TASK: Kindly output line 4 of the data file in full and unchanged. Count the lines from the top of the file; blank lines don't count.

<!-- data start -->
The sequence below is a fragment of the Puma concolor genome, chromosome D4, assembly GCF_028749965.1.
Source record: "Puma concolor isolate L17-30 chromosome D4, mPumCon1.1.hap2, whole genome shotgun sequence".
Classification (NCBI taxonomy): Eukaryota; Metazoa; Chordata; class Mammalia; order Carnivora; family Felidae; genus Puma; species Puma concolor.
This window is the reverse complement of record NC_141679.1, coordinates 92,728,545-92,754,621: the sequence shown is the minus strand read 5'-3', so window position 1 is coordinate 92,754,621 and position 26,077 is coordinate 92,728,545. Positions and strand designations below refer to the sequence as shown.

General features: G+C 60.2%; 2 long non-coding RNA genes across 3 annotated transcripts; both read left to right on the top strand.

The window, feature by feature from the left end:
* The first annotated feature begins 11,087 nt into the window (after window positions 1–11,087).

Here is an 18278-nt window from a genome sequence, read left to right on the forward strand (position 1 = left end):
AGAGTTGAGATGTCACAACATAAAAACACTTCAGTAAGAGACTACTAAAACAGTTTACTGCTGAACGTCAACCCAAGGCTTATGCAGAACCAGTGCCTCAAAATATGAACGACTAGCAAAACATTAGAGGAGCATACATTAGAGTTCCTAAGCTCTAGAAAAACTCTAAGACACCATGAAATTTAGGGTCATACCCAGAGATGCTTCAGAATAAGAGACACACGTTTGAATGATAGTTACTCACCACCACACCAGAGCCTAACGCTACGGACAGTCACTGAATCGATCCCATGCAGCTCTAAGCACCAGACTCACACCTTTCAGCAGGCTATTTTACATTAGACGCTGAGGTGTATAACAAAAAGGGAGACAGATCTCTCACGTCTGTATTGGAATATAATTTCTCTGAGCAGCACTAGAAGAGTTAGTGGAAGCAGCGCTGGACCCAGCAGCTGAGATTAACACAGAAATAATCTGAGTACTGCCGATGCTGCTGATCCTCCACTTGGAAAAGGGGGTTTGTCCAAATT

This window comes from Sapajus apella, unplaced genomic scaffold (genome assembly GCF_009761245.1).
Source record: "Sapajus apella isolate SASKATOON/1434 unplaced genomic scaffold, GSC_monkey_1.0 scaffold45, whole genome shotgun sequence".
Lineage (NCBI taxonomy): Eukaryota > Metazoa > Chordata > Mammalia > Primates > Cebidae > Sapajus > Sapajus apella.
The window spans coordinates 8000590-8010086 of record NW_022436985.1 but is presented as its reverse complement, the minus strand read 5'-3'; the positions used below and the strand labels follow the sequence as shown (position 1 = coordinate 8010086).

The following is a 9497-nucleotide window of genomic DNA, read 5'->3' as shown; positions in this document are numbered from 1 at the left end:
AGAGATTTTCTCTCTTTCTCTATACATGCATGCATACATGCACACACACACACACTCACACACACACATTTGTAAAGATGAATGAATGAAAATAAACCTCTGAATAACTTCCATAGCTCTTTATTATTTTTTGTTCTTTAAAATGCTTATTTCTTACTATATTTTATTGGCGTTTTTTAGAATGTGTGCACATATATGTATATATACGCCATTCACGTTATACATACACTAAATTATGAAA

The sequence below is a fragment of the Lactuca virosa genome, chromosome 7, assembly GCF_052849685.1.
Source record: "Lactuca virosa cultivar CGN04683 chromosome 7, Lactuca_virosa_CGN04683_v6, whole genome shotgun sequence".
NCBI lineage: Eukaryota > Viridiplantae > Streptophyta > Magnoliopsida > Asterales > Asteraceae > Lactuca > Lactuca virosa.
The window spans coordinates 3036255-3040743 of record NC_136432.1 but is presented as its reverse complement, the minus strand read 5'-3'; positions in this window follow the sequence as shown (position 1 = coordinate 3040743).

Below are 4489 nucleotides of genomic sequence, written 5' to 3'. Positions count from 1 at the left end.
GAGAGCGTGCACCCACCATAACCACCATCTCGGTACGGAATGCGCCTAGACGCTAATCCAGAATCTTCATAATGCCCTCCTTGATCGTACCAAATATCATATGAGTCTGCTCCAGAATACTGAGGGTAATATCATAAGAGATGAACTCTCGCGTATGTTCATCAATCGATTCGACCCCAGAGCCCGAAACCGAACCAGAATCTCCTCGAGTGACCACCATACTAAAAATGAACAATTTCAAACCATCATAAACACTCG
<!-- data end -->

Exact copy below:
This window is the reverse complement of record NC_141679.1, coordinates 92,728,545-92,754,621: the sequence shown is the minus strand read 5'-3', so window position 1 is coordinate 92,754,621 and position 26,077 is coordinate 92,728,545. Positions and strand designations below refer to the sequence as shown.